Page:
The National Energy Technology Laboratory (NETL) has determined that data centers offer the federal government an excellent opportunity to reduce energy consumption as agency demand increases to adopt cloud services and modernize legacy IT systems.
Brian J. Anderson, director of NETL at the U.S. Department of Energy (DoE), explained that buildings housing data centers are among the most energy-intensive buildings, consuming 10 to 50 times more energy per square foot of floor space compared to a typical commercial office building.
“If we’re focused on decarbonizing our electricity sector, there are huge components of our economy that we’re missing out on,” Anderson said at the General Services Administration’s Data Center Sustainability Summit on Friday. April 7.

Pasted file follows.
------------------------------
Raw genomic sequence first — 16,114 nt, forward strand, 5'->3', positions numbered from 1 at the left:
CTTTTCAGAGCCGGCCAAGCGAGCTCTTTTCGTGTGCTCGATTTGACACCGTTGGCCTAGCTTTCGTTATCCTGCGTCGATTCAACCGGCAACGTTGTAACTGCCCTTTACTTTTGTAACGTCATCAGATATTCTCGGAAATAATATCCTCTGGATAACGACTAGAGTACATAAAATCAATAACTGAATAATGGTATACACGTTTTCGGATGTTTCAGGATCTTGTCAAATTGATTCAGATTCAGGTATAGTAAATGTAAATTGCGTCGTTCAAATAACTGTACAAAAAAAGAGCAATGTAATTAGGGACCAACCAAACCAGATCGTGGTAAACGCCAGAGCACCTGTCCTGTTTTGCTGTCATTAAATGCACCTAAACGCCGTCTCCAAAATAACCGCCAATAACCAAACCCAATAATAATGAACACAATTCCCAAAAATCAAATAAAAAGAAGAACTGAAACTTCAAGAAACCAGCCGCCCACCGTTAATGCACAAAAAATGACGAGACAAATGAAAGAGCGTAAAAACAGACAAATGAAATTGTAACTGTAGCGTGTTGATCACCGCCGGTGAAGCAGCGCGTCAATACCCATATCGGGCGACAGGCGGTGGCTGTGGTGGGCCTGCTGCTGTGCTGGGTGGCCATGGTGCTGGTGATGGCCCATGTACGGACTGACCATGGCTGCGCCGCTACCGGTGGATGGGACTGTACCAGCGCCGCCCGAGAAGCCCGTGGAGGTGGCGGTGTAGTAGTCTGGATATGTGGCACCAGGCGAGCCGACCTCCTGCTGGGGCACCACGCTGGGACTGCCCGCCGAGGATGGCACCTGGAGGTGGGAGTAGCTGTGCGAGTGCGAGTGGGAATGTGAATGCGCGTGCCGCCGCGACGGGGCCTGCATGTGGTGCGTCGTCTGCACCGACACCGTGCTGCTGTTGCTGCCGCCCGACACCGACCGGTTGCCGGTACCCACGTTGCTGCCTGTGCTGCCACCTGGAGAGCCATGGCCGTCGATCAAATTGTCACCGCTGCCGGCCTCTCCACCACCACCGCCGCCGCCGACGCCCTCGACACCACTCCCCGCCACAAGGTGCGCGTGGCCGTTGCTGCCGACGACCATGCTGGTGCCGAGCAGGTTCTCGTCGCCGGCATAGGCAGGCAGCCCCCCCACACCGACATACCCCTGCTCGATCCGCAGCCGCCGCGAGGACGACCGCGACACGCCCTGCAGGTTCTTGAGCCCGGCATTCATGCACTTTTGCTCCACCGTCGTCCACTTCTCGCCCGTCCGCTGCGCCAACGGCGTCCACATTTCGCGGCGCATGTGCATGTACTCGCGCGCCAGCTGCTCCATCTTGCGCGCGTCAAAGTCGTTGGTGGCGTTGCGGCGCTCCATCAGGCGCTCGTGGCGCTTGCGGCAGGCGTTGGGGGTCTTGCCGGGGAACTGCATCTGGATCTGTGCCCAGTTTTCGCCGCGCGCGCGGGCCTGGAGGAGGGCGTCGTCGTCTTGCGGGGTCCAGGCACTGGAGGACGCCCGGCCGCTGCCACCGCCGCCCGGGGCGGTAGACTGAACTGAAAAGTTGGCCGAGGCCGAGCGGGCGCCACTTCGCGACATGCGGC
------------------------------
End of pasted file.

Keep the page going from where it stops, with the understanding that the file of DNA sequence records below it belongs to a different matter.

He added that IT professionals, facility managers, energy managers and sustainability coordinators can identify many opportunities to save energy, ranging from virtualizing their servers to better organization of data, through the management of the airflow of the data center.
Anderson also explained that the placement of federal data centers can also transform communities left behind by a declining fossil fuel-based economy.
Projects such as the Mineral Gap Data Center in Wise County, Va. – which is the first solar energy project in Virginia to be built on abandoned mining land – demonstrate how hazardous sites can be reclaimed to boost efforts decarbonization, and generate jobs and support expanded data services. The center has even sparked local economic investment and renewable energy investment, he said.
“Our colleagues at the Department of the Interior are rolling out billions of dollars for the abandoned mining land reclamation program under the infrastructure bill” approved by Congress last November, Anderson said. The DoE received nearly $62 billion in the infrastructure bill, allowing NETL to leverage these recovery projects for data centers, he added.